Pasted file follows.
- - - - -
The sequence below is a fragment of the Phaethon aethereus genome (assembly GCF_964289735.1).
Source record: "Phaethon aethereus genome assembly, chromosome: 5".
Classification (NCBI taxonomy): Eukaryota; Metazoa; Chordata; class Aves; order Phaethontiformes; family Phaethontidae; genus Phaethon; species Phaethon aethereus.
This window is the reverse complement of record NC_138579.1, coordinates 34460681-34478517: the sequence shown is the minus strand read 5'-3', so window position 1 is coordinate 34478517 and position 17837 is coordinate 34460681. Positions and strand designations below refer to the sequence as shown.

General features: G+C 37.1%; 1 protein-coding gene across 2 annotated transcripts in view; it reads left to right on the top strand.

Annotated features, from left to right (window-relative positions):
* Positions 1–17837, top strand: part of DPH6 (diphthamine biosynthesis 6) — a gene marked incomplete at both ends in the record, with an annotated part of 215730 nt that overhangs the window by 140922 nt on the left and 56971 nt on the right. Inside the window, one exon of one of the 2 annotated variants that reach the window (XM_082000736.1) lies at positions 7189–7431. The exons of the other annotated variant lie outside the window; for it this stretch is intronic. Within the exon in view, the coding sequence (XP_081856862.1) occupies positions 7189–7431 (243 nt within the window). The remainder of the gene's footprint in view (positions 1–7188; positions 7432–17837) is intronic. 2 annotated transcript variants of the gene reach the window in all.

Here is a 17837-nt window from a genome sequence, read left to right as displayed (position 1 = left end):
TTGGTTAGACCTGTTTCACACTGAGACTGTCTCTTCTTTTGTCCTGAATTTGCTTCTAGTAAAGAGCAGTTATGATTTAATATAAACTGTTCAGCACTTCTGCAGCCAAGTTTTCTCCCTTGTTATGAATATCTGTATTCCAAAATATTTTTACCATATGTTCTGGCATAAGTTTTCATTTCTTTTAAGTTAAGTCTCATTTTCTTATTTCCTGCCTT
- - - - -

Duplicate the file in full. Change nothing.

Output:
The sequence below is a fragment of the Phaethon aethereus genome (assembly GCF_964289735.1).
Source record: "Phaethon aethereus genome assembly, chromosome: 5".
Classification (NCBI taxonomy): Eukaryota; Metazoa; Chordata; class Aves; order Phaethontiformes; family Phaethontidae; genus Phaethon; species Phaethon aethereus.
This window is the reverse complement of record NC_138579.1, coordinates 34460681-34478517: the sequence shown is the minus strand read 5'-3', so window position 1 is coordinate 34478517 and position 17837 is coordinate 34460681. Positions and strand designations below refer to the sequence as shown.

General features: G+C 37.1%; 1 protein-coding gene across 2 annotated transcripts in view; it reads left to right on the top strand.

Annotated features, from left to right (window-relative positions):
* Positions 1–17837, top strand: part of DPH6 (diphthamine biosynthesis 6) — a gene marked incomplete at both ends in the record, with an annotated part of 215730 nt that overhangs the window by 140922 nt on the left and 56971 nt on the right. Inside the window, one exon of one of the 2 annotated variants that reach the window (XM_082000736.1) lies at positions 7189–7431. The exons of the other annotated variant lie outside the window; for it this stretch is intronic. Within the exon in view, the coding sequence (XP_081856862.1) occupies positions 7189–7431 (243 nt within the window). The remainder of the gene's footprint in view (positions 1–7188; positions 7432–17837) is intronic. 2 annotated transcript variants of the gene reach the window in all.

Here is a 17837-nt window from a genome sequence, read left to right as displayed (position 1 = left end):
TTGGTTAGACCTGTTTCACACTGAGACTGTCTCTTCTTTTGTCCTGAATTTGCTTCTAGTAAAGAGCAGTTATGATTTAATATAAACTGTTCAGCACTTCTGCAGCCAAGTTTTCTCCCTTGTTATGAATATCTGTATTCCAAAATATTTTTACCATATGTTCTGGCATAAGTTTTCATTTCTTTTAAGTTAAGTCTCATTTTCTTATTTCCTGCCTT